“Giorgia is a fantastic sprinter, she won in a great way. Of course you think back about whether you made a mistake in the sprint, but I didn’t. She was the best.” Marianne Vos
Often when we think about the World Champion, our minds go straight to these characters: Mark Cavendish, Thor Hushovd, Alfredo Binda, Cadel Evans, Marco Battini, Eddy Merckx, or Lance Armstrong. They all have one thing in common, and it is not balls (at least one of them has fewer than the usual number), but they still have the other thing in common. Even if you Google Cycling World Champions, the men’s road race is at the top. None of this is surprising. If you Google Presidents of the United States, you get a list of men only.
But in Boise, Idaho, where Jonathan Hero lives, we are proud to call a world champion our neighbor: Kristin Armstrong (obviously she has something in common with one of the men above – less than two balls).
This year Kristin returned to professional cycling and returned to the World Championships. Three hours later she returned home. This was because another cyclist, Amber Neben, was chosen to compete in the time trial. The decision had to do with placement in said event during the previous year, etc. Even though Kristin is the current gold medal holder in the Olympic time trial, she was still not chosen. The obvious problem with this decision is that she did not find out until she was in Copenhagen. The other problem is that she is Jonathan’s hometown hero and it would have been nice to see her compete. And yet another and perhaps the most troubling problem is that Kristin’s early departure meant she would not compete in the road race.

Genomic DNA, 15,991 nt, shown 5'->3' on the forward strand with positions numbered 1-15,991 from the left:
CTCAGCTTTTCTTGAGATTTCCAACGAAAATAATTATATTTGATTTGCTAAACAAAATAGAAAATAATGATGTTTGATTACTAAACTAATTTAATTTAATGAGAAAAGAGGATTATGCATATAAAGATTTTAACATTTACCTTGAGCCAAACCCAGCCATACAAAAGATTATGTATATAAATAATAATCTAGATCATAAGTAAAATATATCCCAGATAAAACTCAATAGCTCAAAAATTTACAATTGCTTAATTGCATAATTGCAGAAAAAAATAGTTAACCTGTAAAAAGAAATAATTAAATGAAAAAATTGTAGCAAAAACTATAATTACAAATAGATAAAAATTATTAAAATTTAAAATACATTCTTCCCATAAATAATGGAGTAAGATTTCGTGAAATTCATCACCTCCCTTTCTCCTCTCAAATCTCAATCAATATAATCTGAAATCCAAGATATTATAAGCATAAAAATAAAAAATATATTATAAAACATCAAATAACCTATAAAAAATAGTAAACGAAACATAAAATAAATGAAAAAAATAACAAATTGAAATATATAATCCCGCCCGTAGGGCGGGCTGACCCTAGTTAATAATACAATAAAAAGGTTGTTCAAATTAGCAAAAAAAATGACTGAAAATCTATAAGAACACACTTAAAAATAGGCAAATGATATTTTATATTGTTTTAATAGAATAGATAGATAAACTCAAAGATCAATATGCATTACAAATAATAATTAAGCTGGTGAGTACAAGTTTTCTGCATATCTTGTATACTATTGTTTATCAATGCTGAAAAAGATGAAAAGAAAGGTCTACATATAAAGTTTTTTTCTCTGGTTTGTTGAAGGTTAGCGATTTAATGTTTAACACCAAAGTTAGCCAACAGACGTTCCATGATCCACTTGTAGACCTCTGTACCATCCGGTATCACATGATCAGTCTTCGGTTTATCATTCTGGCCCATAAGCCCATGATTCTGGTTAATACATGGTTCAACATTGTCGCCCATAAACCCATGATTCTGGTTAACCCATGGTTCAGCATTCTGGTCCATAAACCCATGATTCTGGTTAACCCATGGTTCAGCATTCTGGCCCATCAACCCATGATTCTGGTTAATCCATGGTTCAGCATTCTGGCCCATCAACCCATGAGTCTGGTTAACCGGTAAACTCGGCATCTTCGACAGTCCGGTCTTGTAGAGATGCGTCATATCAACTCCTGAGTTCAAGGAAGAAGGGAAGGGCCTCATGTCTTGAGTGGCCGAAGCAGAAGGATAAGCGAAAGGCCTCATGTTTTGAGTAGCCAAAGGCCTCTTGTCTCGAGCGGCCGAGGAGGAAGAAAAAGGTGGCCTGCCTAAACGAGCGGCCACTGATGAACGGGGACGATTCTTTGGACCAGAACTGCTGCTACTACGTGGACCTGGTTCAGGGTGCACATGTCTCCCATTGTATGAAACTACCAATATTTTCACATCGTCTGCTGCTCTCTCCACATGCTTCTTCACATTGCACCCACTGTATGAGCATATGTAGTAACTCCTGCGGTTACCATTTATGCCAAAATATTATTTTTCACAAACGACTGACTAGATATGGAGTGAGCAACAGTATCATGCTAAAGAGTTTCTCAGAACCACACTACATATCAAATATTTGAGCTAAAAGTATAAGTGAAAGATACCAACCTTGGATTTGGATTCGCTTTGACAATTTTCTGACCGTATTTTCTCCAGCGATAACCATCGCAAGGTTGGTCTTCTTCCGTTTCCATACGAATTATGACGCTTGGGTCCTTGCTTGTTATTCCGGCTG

Giorgia Bronzini – whom you may know from such World Championships as the 2010 Elite Women’s Road Race World Championships in Melbourne – did compete in the road race. And, as she did in Melbourne, she won. She did so in a thrilling sprint finish which looked to favor Marianne Vos, but Giorgia took the title. Marianne was gracious in her loss: “Giorgia is a fantastic sprinter, she won in a great way. Of course you think back about whether you made a mistake in the sprint, but I didn’t. She was the best.” (Cycling News). To us, it looked like Vos had made a mistake; or, if we don’t want to blame Vos, a mistake happened to her. It appeared that she took the wrong wheel.
Congratulations Giorgia Bronzoni.